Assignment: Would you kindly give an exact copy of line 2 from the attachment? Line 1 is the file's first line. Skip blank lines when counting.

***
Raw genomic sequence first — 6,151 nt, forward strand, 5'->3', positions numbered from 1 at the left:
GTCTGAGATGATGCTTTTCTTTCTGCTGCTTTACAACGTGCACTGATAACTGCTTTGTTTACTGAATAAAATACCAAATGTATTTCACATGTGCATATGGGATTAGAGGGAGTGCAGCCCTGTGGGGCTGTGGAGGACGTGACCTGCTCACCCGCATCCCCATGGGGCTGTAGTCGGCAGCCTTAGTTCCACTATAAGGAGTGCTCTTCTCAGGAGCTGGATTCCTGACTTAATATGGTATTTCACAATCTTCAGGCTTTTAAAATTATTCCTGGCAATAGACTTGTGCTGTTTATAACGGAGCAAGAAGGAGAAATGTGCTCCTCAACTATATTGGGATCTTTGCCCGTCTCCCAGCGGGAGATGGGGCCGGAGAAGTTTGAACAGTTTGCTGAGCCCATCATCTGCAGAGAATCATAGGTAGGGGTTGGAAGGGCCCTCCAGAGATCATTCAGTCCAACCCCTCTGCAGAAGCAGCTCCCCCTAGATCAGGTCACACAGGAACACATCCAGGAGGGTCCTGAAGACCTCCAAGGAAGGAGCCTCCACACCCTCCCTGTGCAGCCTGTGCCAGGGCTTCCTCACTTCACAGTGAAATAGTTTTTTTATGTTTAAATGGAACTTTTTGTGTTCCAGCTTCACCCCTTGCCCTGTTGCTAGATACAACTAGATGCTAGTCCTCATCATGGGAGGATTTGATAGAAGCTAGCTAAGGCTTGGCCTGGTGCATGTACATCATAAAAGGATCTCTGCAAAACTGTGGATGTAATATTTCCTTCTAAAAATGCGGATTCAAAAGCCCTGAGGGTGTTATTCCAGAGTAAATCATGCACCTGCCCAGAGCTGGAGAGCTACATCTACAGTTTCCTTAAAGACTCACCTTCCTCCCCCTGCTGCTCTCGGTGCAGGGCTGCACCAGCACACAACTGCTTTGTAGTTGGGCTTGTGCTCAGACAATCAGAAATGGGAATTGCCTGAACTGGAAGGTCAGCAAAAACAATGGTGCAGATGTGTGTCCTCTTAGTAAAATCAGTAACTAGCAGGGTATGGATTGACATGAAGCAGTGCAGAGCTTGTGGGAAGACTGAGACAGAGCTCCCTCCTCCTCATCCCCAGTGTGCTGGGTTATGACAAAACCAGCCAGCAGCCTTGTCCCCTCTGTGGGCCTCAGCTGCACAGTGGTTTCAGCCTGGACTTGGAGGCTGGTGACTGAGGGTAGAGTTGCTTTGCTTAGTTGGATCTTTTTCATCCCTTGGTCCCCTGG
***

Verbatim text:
GTCTGAGATGATGCTTTTCTTTCTGCTGCTTTACAACGTGCACTGATAACTGCTTTGTTTACTGAATAAAATACCAAATGTATTTCACATGTGCATATGGGATTAGAGGGAGTGCAGCCCTGTGGGGCTGTGGAGGACGTGACCTGCTCACCCGCATCCCCATGGGGCTGTAGTCGGCAGCCTTAGTTCCACTATAAGGAGTGCTCTTCTCAGGAGCTGGATTCCTGACTTAATATGGTATTTCACAATCTTCAGGCTTTTAAAATTATTCCTGGCAATAGACTTGTGCTGTTTATAACGGAGCAAGAAGGAGAAATGTGCTCCTCAACTATATTGGGATCTTTGCCCGTCTCCCAGCGGGAGATGGGGCCGGAGAAGTTTGAACAGTTTGCTGAGCCCATCATCTGCAGAGAATCATAGGTAGGGGTTGGAAGGGCCCTCCAGAGATCATTCAGTCCAACCCCTCTGCAGAAGCAGCTCCCCCTAGATCAGGTCACACAGGAACACATCCAGGAGGGTCCTGAAGACCTCCAAGGAAGGAGCCTCCACACCCTCCCTGTGCAGCCTGTGCCAGGGCTTCCTCACTTCACAGTGAAATAGTTTTTTTATGTTTAAATGGAACTTTTTGTGTTCCAGCTTCACCCCTTGCCCTGTTGCTAGATACAACTAGATGCTAGTCCTCATCATGGGAGGATTTGATAGAAGCTAGCTAAGGCTTGGCCTGGTGCATGTACATCATAAAAGGATCTCTGCAAAACTGTGGATGTAATATTTCCTTCTAAAAATGCGGATTCAAAAGCCCTGAGGGTGTTATTCCAGAGTAAATCATGCACCTGCCCAGAGCTGGAGAGCTACATCTACAGTTTCCTTAAAGACTCACCTTCCTCCCCCTGCTGCTCTCGGTGCAGGGCTGCACCAGCACACAACTGCTTTGTAGTTGGGCTTGTGCTCAGACAATCAGAAATGGGAATTGCCTGAACTGGAAGGTCAGCAAAAACAATGGTGCAGATGTGTGTCCTCTTAGTAAAATCAGTAACTAGCAGGGTATGGATTGACATGAAGCAGTGCAGAGCTTGTGGGAAGACTGAGACAGAGCTCCCTCCTCCTCATCCCCAGTGTGCTGGGTTATGACAAAACCAGCCAGCAGCCTTGTCCCCTCTGTGGGCCTCAGCTGCACAGTGGTTTCAGCCTGGACTTGGAGGCTGGTGACTGAGGGTAGAGTTGCTTTGCTTAGTTGGATCTTTTTCATCCCTTGGTCCCCTGG